The Gulf has begun the year with record levels of sukuk sales, with funds raised so far this quarter already surpassing the region's pre-crisis peak.
Gulf sukuk sales totalled US$5.69 billion (Dh20.9bn) during the first six weeks of the year, according to data from Bloom-berg, higher than any quarter on record.
Companies in Middle East had built up a sizeable backlog of issuances as wholesale funding markets froze during the Arab Spring and the European sovereign debt crisis, forcing the cancellation or postponement of several planned sales.
The difficulty in issuing conventional bonds last year had convinced more companies that tapping Islamic markets was the easiest way to secure funding, said Debashis Dey, the head of capital markets at the law firm Clifford Chance. "With the current volatility in Europe and also a retreat by the financial institutions in Europe that might buy conventional instruments, there's a view that there's more desire to buy and better pricing in the Islamic market than the conventional."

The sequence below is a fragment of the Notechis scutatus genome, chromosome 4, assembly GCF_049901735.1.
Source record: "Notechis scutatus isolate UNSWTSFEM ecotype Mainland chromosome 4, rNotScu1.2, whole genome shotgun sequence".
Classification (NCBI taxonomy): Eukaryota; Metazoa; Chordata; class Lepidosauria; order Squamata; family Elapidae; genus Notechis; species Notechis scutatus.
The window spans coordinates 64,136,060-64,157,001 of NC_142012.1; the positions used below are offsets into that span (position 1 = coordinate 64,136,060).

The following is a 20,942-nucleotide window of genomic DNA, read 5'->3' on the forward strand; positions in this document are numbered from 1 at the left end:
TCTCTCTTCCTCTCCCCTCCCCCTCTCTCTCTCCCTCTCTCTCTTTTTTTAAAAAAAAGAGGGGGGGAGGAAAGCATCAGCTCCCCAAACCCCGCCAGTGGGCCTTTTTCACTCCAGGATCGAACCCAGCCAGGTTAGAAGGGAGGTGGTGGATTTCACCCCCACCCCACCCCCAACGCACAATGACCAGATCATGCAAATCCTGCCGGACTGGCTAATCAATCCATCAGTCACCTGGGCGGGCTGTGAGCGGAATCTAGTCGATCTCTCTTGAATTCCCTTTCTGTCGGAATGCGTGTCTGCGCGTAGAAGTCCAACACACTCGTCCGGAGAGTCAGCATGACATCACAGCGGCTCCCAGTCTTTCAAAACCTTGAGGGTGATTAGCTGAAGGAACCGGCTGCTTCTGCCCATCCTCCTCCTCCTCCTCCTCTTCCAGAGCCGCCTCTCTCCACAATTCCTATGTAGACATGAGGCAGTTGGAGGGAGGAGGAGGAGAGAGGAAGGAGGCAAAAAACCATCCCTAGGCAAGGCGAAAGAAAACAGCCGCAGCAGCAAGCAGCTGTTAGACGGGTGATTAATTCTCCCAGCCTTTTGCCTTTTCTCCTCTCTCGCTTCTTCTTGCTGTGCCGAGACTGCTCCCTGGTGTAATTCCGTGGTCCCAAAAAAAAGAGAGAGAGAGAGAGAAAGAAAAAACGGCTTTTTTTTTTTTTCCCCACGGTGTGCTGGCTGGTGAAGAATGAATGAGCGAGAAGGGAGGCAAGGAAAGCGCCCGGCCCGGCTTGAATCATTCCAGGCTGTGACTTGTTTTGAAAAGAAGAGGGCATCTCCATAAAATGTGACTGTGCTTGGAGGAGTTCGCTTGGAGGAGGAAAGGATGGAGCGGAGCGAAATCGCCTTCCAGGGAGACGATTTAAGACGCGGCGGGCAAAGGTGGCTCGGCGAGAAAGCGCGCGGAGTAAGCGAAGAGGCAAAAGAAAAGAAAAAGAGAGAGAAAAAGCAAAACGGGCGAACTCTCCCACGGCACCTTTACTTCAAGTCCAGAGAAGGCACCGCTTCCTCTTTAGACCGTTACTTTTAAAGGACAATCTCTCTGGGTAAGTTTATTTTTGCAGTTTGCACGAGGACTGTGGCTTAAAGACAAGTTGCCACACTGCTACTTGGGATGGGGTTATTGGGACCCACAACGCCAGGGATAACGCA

The worldwide Islamic finance industryis also making a strong start to the year, with global sukuk sales also outstripping the same period last year.
Global Islamic bonds and loans during the first six weeks of the year totalled $6.7bn, compared with $5.9bn during the first quarter of last year, according to Bloomberg.
Deals have also been fewer than the corresponding period last year, with 22 sukuk issued so far this year compared to 33 in the first quarter of last year.
Financial institutions including UAE companies such as Emirates Islamic Bank, First Gulf Bank and Tamweel have taken the lead in issuing sukuk this year.
But companies outside of the financial sector are also dipping their toes into the Islamic bond market. Majid Al Futtaim Holding raised $400 million in sukuk last month.
But it is an issue by Saudi Arabia's General Authority of Civil Aviation that dwarfs all others. The sale of 15bn Saudi riyals (Dh14.6bn) of sukuk via private placement represents the first Islamic bond sale guaranteed by the kingdom's ministry of finance.
The government's stamp of approval for the deal has significance for the development of the region's capital markets, said Walid Khoury, the chief executive of HSBC Saudi Arabia, which advised on the deal.
"Prior to this issuance, issuers priced their new securities against US Treasury bonds - adding a premium for the perceived additional risk," he said. "With no risk-free local benchmark, it wasn't possible to use a local reference point, so instead issuers used this theoretical point. In effect this issuance therefore establishes a local pricing point for future sukuk."